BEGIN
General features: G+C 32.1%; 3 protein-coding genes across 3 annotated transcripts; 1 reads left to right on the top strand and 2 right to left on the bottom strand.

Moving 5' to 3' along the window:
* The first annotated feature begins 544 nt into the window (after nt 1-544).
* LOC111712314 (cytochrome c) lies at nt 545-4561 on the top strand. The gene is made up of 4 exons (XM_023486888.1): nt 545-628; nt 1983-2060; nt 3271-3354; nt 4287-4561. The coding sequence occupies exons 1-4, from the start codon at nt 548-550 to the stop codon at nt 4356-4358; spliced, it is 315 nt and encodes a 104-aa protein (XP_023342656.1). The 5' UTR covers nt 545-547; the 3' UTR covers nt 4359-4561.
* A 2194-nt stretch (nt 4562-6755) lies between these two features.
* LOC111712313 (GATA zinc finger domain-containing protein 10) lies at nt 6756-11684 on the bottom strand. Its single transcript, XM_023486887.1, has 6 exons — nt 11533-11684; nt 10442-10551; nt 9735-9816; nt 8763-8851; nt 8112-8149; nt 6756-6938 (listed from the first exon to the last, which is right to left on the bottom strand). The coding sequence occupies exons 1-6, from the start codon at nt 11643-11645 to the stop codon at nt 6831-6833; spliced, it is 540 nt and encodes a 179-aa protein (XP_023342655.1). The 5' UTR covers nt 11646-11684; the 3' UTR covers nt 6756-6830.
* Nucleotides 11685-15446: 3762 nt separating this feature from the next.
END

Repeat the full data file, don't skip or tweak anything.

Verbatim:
General features: G+C 32.1%; 3 protein-coding genes across 3 annotated transcripts; 1 reads left to right on the top strand and 2 right to left on the bottom strand.

Moving 5' to 3' along the window:
* The first annotated feature begins 544 nt into the window (after nt 1-544).
* LOC111712314 (cytochrome c) lies at nt 545-4561 on the top strand. The gene is made up of 4 exons (XM_023486888.1): nt 545-628; nt 1983-2060; nt 3271-3354; nt 4287-4561. The coding sequence occupies exons 1-4, from the start codon at nt 548-550 to the stop codon at nt 4356-4358; spliced, it is 315 nt and encodes a 104-aa protein (XP_023342656.1). The 5' UTR covers nt 545-547; the 3' UTR covers nt 4359-4561.
* A 2194-nt stretch (nt 4562-6755) lies between these two features.
* LOC111712313 (GATA zinc finger domain-containing protein 10) lies at nt 6756-11684 on the bottom strand. Its single transcript, XM_023486887.1, has 6 exons — nt 11533-11684; nt 10442-10551; nt 9735-9816; nt 8763-8851; nt 8112-8149; nt 6756-6938 (listed from the first exon to the last, which is right to left on the bottom strand). The coding sequence occupies exons 1-6, from the start codon at nt 11643-11645 to the stop codon at nt 6831-6833; spliced, it is 540 nt and encodes a 179-aa protein (XP_023342655.1). The 5' UTR covers nt 11646-11684; the 3' UTR covers nt 6756-6830.
* Nucleotides 11685-15446: 3762 nt separating this feature from the next.